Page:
June 24, 2024

iPad to Test Zittrain's "Future of the Internet" Thesis

Jonathan Zittrain famously argued in his book “The Future of the Internet, and How to Stop It” that we were headed for a future in which general purpose computers would be replaced by locked-down computing appliances.

Apple’s new iPad will put Zittrain’s thesis to the test. The iPad, as announced, has aspects of both an appliance and a general purpose computer. (Zittrain would say “generative”, but I’ll stick with the standard computer science term “general purpose”.) Will the appliance side kill the general-purpose side?

The iPad is an appliance in the sense that it runs applications from Apple’s App Store. The App Store is a “walled garden” containing only apps that have been approved by Apple. Apple has systematically refused to approve certain types of apps, and it has subjected apps to a vetting process that can be slow and mystifying. To the extent that Apple refuses broad categories of apps, this is an appliance approach to computing.

On the other hand, the iPad has a web browser. Modern browsers have become general-purpose platforms for delivering a broad class of applications. Pair a Bluetooth keyboard to your iPad, fire up the browser, and you have a fancy netbook — a general-purpose device that can run applications of any type.

For the iPad to become a Zittrain-type appliance, two things must happen. First, Apple must remain picky about which apps are available in the App Store. Second, Apple must limit the device’s browser so that it lacks the features that make today’s browsers viable application platforms. Will Apple be able to limit their product in this way, despite competition from other, more general-purpose tablets? I doubt it.

But even this — even an appliance-style iPad — would not be enough to prove Zittrain’s thesis. Zittrain argued not just that appliances would exist, but that they would replace general purpose computers. Amazon’s kindle is an appliance, but it doesn’t prove Zittrain’s thesis because nobody is ditching their laptop in favor of a Kindle. Instead, the Kindle is an extra device which is used for its purpose, while the general-purpose device is used for everything else. If the iPad ends up like the Kindle — a complement to the laptop or netbook, rather than a replacement for it — this will not prove Zittrain’s thesis.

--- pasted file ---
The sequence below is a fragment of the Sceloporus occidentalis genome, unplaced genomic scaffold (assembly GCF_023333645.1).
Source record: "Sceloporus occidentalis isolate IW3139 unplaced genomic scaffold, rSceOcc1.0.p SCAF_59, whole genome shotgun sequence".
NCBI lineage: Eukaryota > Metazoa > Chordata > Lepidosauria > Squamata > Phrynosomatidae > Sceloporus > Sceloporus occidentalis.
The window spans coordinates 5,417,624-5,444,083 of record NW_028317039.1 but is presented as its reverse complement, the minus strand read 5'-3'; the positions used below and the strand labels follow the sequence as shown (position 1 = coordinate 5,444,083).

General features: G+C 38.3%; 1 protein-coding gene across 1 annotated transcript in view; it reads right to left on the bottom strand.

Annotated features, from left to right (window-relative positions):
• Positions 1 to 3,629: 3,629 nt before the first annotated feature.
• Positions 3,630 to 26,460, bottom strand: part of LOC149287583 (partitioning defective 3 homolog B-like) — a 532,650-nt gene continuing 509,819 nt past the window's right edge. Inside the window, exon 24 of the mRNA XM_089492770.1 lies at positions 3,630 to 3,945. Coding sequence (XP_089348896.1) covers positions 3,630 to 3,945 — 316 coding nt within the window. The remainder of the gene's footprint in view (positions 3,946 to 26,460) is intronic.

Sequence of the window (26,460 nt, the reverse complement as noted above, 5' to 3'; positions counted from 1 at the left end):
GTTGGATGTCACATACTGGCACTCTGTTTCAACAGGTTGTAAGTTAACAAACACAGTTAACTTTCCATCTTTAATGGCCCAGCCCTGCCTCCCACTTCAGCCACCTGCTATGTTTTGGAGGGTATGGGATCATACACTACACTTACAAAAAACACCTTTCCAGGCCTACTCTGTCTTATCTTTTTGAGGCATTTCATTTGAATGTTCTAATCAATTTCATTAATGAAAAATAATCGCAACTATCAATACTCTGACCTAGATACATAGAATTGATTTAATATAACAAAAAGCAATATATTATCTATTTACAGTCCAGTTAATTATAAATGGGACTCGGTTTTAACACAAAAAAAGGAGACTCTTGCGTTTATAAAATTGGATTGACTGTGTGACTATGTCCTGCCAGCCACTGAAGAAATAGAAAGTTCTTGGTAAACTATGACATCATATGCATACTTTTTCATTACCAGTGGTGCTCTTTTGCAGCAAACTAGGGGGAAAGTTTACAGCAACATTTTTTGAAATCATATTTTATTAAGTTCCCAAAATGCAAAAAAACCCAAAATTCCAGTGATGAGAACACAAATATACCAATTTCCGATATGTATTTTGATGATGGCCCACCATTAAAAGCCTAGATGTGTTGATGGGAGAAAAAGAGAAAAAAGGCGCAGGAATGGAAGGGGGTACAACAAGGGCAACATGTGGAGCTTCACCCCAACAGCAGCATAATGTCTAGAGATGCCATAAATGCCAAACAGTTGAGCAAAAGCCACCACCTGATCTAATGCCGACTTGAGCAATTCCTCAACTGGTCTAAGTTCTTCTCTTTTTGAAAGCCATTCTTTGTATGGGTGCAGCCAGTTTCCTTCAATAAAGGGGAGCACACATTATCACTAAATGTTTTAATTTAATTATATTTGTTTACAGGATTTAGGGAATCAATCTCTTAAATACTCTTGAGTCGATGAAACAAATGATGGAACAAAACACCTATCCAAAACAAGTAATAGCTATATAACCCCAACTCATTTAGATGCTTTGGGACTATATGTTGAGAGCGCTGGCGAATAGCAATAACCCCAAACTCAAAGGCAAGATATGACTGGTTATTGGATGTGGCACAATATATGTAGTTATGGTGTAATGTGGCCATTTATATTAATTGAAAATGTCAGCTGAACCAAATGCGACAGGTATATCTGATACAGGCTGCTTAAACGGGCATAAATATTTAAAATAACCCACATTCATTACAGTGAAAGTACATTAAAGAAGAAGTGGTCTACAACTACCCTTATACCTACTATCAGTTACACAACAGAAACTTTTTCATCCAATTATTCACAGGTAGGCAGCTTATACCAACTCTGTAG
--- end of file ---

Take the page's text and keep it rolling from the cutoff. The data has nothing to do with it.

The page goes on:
It seems unlikely, then, that the iPad, even if it succeeds, will provide strong support for Zittrain’s thesis. General-purpose computers are so useful that we’re not likely to abandon them.

UPDATE: A few minutes after posting this, I saw that Zittrain had published his own take on this question.


  1. Users are afraid to add applications because 90% of the apps you find on the internet by searching (rather than going through reliable channels) contain viruses and spyware.

    That, beyond all other things, has been the biggest challenge to software freedom. This is the reason why the app store model has been so successful. Software is easy to download and install, and it won’t crap all over your computer.

  2. iPad is an abomination. ’nuff said.

  3. It has been a while since I read Zittrain’s book, but I thought his claim or worry there was mostly that increasing the amount of computing done on special purpose appliances would reduce the exposure of young people coming along to learning opportunities and reduce opportunities to develop improved systems by tinkering. Both of which are present with the iPad, but I think Zittrain’s worries are a bit overstated, mainly since I don’t see the iPad as I have heard it described actually replacing many computers.

  4. Seth Finkelstein says